[0055] In order that the invention may be readily understood and put into practical effect, particular embodiments will now be described by way of the following non- limiting examples.

EXAMPLES

[0056] In this example, the successful fabrication of the composite P3HT film mixed with NaYF 4 :Yb,Er UC nanophosphors that exhibits a high conversion efficiency of near-infrared light to electrical signals is reported.

[0057] It is further demonstrated the integration and application of these P3HT- nanophosphor composite films as photoconductive devices. An incredible photocurrent enhancement of ~5 orders is measured under the excitation of near-infrared light with various wavelengths, leading to significant advancements for future design and fabrication of optoelectronics devices. For the next generation of wearable and portable optoelectronics devices, these cost-effective and highly photoresponsive P3HT- nanophosphor composite films with excellent mechanical flexibility promises to be an outstanding candidate.

[0058] Methods

[0059] Materials. egioregular poly(3-hexylthiophene-2,5-diyl) (P3HT), was purchased from Rieke Metals Inc. (Nebraska, USA). Sodium trifluoroacetate (98%), yttrium (III) oxide (99.99%), ytterbium (III) oxide (99.9%), erbium (III) oxide (99.9%), trifluoroacetic acid (99%), toluene (99.8%), 1-octadecene (90%), oleic acid (90%) and oleylamine (70%) were purchased from Sigma- Aldrich (Sigma- Aldrich, St. Louis, MO). Chloroform (99.99%) was purchased from Aik Moh Chemicals Inc. All chemicals were used as received without any further purification.

[0060] Synthesis of NaYF4: Yb,Er core-shell nanoscrystals. The NaYF 4 :Yb,Er core- shell nanoparticles were synthesized by using a solvothermal decomposition method. The lanthanide trifluoroacetate precursors were prepared by dissolving stoichiometric ratios of lanthanide oxide powders in trifluoroacetic acid at 80 °C. In a typical experiment, a mixture of 0.78 mmol (CF 3 COO) 3 Y, 0.20 mmol (CF 3 COO) 3 Yb, 0.02 mmol (CF 3 COO) 3 Er and 1.5 mmol CF 3 COONa was dissolved in an organic solution containing 3.2 itiL 1 -octadecene, 2.5 mL oleic acid and 2 mL oleylamine in a 50 mL three-necks flask at 120 °C under Argon gas flow. The obtained solution was heated to 330 °C and kept at this temperature for 1 h in the argon environment under vigorous stirring. Next, a shell solution containing 1 mmol (CF 3 COO) 3 Y, 1.5 mmol CF 3 COONa, 3 mL oleic acid and 2 mL oleylamine was added to enable the formation of core-shell particles. Upon completion of the reaction and after cooling, the synthesized nanoparticles were separated and washed three times in ethanol by centrifugation.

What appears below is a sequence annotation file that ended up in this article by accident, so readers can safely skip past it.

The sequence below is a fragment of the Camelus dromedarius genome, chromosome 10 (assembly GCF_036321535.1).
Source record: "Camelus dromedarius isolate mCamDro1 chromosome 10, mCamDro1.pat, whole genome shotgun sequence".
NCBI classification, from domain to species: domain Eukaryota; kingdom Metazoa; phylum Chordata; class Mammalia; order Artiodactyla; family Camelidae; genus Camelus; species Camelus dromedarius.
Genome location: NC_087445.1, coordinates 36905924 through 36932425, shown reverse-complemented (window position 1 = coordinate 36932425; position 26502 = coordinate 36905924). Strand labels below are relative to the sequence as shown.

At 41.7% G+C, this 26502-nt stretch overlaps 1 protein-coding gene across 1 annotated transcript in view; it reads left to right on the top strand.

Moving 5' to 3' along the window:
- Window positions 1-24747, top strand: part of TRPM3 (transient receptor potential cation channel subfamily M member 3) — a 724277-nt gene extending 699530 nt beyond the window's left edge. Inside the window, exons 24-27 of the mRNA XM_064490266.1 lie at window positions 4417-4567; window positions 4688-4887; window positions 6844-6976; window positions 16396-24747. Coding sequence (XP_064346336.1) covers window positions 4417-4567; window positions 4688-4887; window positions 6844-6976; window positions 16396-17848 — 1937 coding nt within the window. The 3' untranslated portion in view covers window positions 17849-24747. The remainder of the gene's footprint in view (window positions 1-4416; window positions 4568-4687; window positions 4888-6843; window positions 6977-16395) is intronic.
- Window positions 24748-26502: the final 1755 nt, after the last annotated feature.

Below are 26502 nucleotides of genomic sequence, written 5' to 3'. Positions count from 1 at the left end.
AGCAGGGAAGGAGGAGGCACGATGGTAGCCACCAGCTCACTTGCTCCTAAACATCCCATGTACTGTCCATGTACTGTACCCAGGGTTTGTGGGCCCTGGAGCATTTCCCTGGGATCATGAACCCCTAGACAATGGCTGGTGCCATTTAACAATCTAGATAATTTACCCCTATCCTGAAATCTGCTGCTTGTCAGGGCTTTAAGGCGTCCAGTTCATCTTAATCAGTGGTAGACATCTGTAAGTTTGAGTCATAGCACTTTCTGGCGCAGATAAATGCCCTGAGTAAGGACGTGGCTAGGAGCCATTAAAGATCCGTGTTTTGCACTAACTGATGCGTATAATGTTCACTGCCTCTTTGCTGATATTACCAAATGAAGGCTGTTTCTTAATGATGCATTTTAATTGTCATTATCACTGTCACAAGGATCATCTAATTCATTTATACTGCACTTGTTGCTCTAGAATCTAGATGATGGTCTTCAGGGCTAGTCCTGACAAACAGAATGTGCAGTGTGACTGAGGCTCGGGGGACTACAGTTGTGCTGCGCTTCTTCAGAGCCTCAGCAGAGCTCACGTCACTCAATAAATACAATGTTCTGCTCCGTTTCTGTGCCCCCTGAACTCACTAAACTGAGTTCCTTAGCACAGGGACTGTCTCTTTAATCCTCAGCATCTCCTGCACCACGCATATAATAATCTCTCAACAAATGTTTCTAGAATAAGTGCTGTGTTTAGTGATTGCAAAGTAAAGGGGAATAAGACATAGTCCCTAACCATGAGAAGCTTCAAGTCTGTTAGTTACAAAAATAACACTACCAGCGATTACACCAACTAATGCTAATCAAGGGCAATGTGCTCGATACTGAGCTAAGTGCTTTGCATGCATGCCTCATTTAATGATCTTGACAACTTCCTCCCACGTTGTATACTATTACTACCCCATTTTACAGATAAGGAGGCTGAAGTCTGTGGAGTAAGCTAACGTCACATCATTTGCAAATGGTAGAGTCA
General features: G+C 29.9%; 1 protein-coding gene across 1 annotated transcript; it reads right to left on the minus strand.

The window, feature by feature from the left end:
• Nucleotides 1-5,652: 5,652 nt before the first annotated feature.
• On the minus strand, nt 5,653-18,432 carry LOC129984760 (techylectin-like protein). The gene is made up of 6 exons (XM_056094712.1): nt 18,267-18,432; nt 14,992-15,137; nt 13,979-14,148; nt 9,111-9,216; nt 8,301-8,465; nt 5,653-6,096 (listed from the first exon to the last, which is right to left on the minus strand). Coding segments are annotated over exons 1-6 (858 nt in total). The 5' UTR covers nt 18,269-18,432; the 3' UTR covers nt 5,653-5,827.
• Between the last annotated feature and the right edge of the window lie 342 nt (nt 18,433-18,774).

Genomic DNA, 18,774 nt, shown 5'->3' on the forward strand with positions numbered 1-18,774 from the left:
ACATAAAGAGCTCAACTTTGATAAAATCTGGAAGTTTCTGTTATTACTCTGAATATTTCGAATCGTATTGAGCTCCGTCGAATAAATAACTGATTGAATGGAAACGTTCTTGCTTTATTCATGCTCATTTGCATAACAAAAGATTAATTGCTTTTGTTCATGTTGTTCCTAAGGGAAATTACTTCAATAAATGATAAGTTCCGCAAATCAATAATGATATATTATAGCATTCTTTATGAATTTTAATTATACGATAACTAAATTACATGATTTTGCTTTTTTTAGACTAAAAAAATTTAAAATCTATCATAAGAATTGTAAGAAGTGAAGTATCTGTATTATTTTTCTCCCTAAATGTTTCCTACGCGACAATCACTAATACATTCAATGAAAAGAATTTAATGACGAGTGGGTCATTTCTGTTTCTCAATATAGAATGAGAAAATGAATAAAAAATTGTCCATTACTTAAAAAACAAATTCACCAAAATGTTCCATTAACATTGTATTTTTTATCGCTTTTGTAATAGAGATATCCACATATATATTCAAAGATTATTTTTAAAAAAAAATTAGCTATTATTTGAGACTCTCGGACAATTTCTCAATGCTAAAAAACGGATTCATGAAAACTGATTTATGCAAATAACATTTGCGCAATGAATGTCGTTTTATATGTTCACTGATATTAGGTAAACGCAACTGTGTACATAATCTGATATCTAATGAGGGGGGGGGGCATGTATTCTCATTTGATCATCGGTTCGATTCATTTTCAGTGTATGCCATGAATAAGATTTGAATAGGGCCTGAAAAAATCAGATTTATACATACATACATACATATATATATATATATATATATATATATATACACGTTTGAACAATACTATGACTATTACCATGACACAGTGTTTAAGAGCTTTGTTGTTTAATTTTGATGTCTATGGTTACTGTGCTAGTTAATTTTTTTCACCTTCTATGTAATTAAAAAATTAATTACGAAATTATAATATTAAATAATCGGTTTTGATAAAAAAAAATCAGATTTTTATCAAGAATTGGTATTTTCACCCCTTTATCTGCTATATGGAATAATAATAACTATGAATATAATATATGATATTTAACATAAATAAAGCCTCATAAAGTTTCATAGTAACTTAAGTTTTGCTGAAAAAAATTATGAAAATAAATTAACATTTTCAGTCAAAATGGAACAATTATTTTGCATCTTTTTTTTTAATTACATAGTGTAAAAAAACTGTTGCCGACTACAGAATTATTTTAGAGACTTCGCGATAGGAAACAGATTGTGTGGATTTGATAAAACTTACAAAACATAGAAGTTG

[0061] Device fabrication. For the photoconductors, the silicon wafer with 1000 nm Si0 2 was used as the substrate. The wafers were cleaned with isopropanol and deionized water for 2 mins and dried with nitrogen gas before use. P3HT solution (15 mg/mL) was prepared by dissolving P3HT in a mixed solvent of chloroform and toluene at a volume ratio of 1 : 1. Then NaYF 4 :Yb,Er core-shell nanoparticles were dispersed in the P3HT solution at a volume ratio of 10 vol% and the obtained nanocomposite solution was ultrasonicated before spin-coating. The nanocomposite solution was spin-coated onto the as-fabricated substrate with a spinning rate of 6000 rpm for 60 s, followed by annealing at 120 °C for ~3 min. After coating of the nanocomposite film on the substrate, the photoresist was coated using the spin coater at 3000 rpm followed by a 90 °C baking using hot plate for 1 min. Lithography was done using a Karl SUSS MA-600 mask aligner with a UV lamp. Post-exposure baking was done at 120 °C for 1 min using hot plate. Development was conducted to form the exposed area or desired pattern of the photoresist. The chemical residue was removed using deionized water and the sample was dried using nitrogen gas. A 100-nm-thick tantalum was deposited using an AJA physical sputtering system followed by lift-off process using acetone in an ultrasonic machine. Eventually, the tantalum metal pads were formed on the nanoparticle film and electrical characteristics could be measured on the above mentioned photoconductor structure. The dimension of the metal pads is 100 μπι x 100 μηι.

[0062] Characterization. X-ray powder diffraction (XRD) pattern was measured on a D8 Eco Advance powder diffractometer (Bruker AXS Inc., Madison, WI) using Cu Ko; radiation with wavelength of 1.5418 A. Electronic micrographs were taken on a field emission scanning electron microscopy (FESEM, JSM-7600F, JEOL Ltd., JP). Steady state luminescence spectra were measured upon excitation with a 975 nm continuous wave laser (CNI MDL-III-975, Changchun New Industries Optoelectronics Tech. Co. Ltd, China) using a FLS980 Fluorescence Spectrometer (Edinburgh Instruments Ltd., U.K.). To measure the time-resolved luminescence spectrum, the excitation source was modulated using an electronic pulse modulator to obtain excitation pulse at pulse duration of 30 with a repetition rate of 10 Hz. The laser powers of 975 nm continuous wave laser and 808 nm continuous wave laser (CNI MDL-H-808, Changchun New Industries Optoelectronics Tech. Co. Ltd, China) were measured using a laser energy meter (FieldMaxII-P, Coherent Inc.). The electrical characterization was performed using CascadeMicrotech Summit 1 1000 probe station and Keithley 4200- SCS Semiconductor characterization system.